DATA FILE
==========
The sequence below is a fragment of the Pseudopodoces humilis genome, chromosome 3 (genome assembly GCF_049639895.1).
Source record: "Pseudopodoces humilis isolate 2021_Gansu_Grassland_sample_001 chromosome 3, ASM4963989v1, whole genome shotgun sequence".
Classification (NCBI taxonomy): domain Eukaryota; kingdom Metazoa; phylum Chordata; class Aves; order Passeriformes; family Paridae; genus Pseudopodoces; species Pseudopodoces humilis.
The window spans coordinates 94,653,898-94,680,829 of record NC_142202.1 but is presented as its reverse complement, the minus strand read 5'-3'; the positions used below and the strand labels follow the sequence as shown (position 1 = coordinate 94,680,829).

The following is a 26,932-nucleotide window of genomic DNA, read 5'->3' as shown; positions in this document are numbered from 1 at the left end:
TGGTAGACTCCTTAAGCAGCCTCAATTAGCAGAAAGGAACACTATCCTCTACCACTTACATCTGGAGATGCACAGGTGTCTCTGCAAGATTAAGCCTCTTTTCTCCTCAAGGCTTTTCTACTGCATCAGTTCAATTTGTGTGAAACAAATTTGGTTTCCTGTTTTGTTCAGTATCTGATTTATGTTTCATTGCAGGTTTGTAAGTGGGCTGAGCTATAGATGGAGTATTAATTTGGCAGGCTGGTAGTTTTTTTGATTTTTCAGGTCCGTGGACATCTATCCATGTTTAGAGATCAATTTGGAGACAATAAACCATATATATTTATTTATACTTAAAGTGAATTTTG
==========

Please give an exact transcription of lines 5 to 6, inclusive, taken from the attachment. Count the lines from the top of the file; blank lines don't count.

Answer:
The following is a 26,932-nucleotide window of genomic DNA, read 5'->3' as shown; positions in this document are numbered from 1 at the left end:
TGGTAGACTCCTTAAGCAGCCTCAATTAGCAGAAAGGAACACTATCCTCTACCACTTACATCTGGAGATGCACAGGTGTCTCTGCAAGATTAAGCCTCTTTTCTCCTCAAGGCTTTTCTACTGCATCAGTTCAATTTGTGTGAAACAAATTTGGTTTCCTGTTTTGTTCAGTATCTGATTTATGTTTCATTGCAGGTTTGTAAGTGGGCTGAGCTATAGATGGAGTATTAATTTGGCAGGCTGGTAGTTTTTTTGATTTTTCAGGTCCGTGGACATCTATCCATGTTTAGAGATCAATTTGGAGACAATAAACCATATATATTTATTTATACTTAAAGTGAATTTTG